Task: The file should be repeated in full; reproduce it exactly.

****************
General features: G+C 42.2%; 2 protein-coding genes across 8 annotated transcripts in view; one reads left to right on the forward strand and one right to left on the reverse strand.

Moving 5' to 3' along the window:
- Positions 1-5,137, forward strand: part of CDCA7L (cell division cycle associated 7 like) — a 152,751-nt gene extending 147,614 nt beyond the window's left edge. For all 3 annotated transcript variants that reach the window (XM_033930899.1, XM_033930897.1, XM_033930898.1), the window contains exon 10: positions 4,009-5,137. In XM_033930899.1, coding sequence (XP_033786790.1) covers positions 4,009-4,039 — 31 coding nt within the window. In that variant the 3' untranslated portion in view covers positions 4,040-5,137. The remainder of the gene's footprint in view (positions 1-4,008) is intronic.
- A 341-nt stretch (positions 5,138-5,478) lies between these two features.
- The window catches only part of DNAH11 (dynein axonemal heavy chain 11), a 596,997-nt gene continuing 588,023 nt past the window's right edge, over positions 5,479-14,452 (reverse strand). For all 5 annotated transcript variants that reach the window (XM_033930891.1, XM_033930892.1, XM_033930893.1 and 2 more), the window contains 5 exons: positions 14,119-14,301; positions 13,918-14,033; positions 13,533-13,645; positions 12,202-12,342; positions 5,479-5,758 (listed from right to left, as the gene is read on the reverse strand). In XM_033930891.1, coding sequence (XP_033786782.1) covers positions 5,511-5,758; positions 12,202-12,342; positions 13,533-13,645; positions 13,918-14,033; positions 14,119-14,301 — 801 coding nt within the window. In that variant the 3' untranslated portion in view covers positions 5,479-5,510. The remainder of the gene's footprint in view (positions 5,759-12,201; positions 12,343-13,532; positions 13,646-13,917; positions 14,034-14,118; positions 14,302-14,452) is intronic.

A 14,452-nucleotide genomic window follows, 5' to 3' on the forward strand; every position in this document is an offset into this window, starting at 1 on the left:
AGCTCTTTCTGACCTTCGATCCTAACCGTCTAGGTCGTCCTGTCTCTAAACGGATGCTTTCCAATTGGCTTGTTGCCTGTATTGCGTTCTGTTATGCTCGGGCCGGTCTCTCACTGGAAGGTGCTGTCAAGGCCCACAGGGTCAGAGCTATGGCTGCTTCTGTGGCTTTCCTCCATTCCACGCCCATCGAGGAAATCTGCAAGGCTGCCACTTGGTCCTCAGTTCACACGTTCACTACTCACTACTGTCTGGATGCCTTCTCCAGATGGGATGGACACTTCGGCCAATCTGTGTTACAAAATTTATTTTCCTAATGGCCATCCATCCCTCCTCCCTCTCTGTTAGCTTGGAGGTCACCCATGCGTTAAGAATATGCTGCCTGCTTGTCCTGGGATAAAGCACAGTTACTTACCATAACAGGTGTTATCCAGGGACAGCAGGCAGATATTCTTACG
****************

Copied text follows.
General features: G+C 42.2%; 2 protein-coding genes across 8 annotated transcripts in view; one reads left to right on the forward strand and one right to left on the reverse strand.

Moving 5' to 3' along the window:
- Positions 1-5,137, forward strand: part of CDCA7L (cell division cycle associated 7 like) — a 152,751-nt gene extending 147,614 nt beyond the window's left edge. For all 3 annotated transcript variants that reach the window (XM_033930899.1, XM_033930897.1, XM_033930898.1), the window contains exon 10: positions 4,009-5,137. In XM_033930899.1, coding sequence (XP_033786790.1) covers positions 4,009-4,039 — 31 coding nt within the window. In that variant the 3' untranslated portion in view covers positions 4,040-5,137. The remainder of the gene's footprint in view (positions 1-4,008) is intronic.
- A 341-nt stretch (positions 5,138-5,478) lies between these two features.
- The window catches only part of DNAH11 (dynein axonemal heavy chain 11), a 596,997-nt gene continuing 588,023 nt past the window's right edge, over positions 5,479-14,452 (reverse strand). For all 5 annotated transcript variants that reach the window (XM_033930891.1, XM_033930892.1, XM_033930893.1 and 2 more), the window contains 5 exons: positions 14,119-14,301; positions 13,918-14,033; positions 13,533-13,645; positions 12,202-12,342; positions 5,479-5,758 (listed from right to left, as the gene is read on the reverse strand). In XM_033930891.1, coding sequence (XP_033786782.1) covers positions 5,511-5,758; positions 12,202-12,342; positions 13,533-13,645; positions 13,918-14,033; positions 14,119-14,301 — 801 coding nt within the window. In that variant the 3' untranslated portion in view covers positions 5,479-5,510. The remainder of the gene's footprint in view (positions 5,759-12,201; positions 12,343-13,532; positions 13,646-13,917; positions 14,034-14,118; positions 14,302-14,452) is intronic.

A 14,452-nucleotide genomic window follows, 5' to 3' on the forward strand; every position in this document is an offset into this window, starting at 1 on the left:
AGCTCTTTCTGACCTTCGATCCTAACCGTCTAGGTCGTCCTGTCTCTAAACGGATGCTTTCCAATTGGCTTGTTGCCTGTATTGCGTTCTGTTATGCTCGGGCCGGTCTCTCACTGGAAGGTGCTGTCAAGGCCCACAGGGTCAGAGCTATGGCTGCTTCTGTGGCTTTCCTCCATTCCACGCCCATCGAGGAAATCTGCAAGGCTGCCACTTGGTCCTCAGTTCACACGTTCACTACTCACTACTGTCTGGATGCCTTCTCCAGATGGGATGGACACTTCGGCCAATCTGTGTTACAAAATTTATTTTCCTAATGGCCATCCATCCCTCCTCCCTCTCTGTTAGCTTGGAGGTCACCCATGCGTTAAGAATATGCTGCCTGCTTGTCCTGGGATAAAGCACAGTTACTTACCATAACAGGTGTTATCCAGGGACAGCAGGCAGATATTCTTACG